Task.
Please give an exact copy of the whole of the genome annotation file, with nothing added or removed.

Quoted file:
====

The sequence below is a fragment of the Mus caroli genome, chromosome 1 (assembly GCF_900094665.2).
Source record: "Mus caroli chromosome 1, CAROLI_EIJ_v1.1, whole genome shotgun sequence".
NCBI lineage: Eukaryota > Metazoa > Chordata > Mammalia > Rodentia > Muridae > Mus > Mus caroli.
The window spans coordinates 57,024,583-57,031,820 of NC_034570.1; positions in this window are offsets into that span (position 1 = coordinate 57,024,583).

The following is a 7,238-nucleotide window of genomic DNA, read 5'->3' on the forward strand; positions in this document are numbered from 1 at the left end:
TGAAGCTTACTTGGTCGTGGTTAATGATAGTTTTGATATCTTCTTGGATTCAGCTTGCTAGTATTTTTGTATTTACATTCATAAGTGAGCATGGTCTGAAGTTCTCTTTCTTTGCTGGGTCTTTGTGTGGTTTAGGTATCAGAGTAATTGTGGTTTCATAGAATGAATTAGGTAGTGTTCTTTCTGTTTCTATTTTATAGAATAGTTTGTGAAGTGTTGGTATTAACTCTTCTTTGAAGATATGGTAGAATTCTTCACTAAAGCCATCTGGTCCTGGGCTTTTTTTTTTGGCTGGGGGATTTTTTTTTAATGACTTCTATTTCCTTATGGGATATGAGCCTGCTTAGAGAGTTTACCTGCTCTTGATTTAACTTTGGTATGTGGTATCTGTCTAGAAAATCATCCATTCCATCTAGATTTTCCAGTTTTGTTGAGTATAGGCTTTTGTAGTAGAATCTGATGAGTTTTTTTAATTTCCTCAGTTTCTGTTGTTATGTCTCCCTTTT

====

The sequence below is a fragment of the Mus caroli genome, chromosome 1 (assembly GCF_900094665.2).
Source record: "Mus caroli chromosome 1, CAROLI_EIJ_v1.1, whole genome shotgun sequence".
NCBI lineage: Eukaryota > Metazoa > Chordata > Mammalia > Rodentia > Muridae > Mus > Mus caroli.
The window spans coordinates 57,024,583-57,031,820 of NC_034570.1; positions in this window are offsets into that span (position 1 = coordinate 57,024,583).

The following is a 7,238-nucleotide window of genomic DNA, read 5'->3' on the forward strand; positions in this document are numbered from 1 at the left end:
TGAAGCTTACTTGGTCGTGGTTAATGATAGTTTTGATATCTTCTTGGATTCAGCTTGCTAGTATTTTTGTATTTACATTCATAAGTGAGCATGGTCTGAAGTTCTCTTTCTTTGCTGGGTCTTTGTGTGGTTTAGGTATCAGAGTAATTGTGGTTTCATAGAATGAATTAGGTAGTGTTCTTTCTGTTTCTATTTTATAGAATAGTTTGTGAAGTGTTGGTATTAACTCTTCTTTGAAGATATGGTAGAATTCTTCACTAAAGCCATCTGGTCCTGGGCTTTTTTTTTTGGCTGGGGGATTTTTTTTTAATGACTTCTATTTCCTTATGGGATATGAGCCTGCTTAGAGAGTTTACCTGCTCTTGATTTAACTTTGGTATGTGGTATCTGTCTAGAAAATCATCCATTCCATCTAGATTTTCCAGTTTTGTTGAGTATAGGCTTTTGTAGTAGAATCTGATGAGTTTTTTTAATTTCCTCAGTTTCTGTTGTTATGTCTCCCTTTT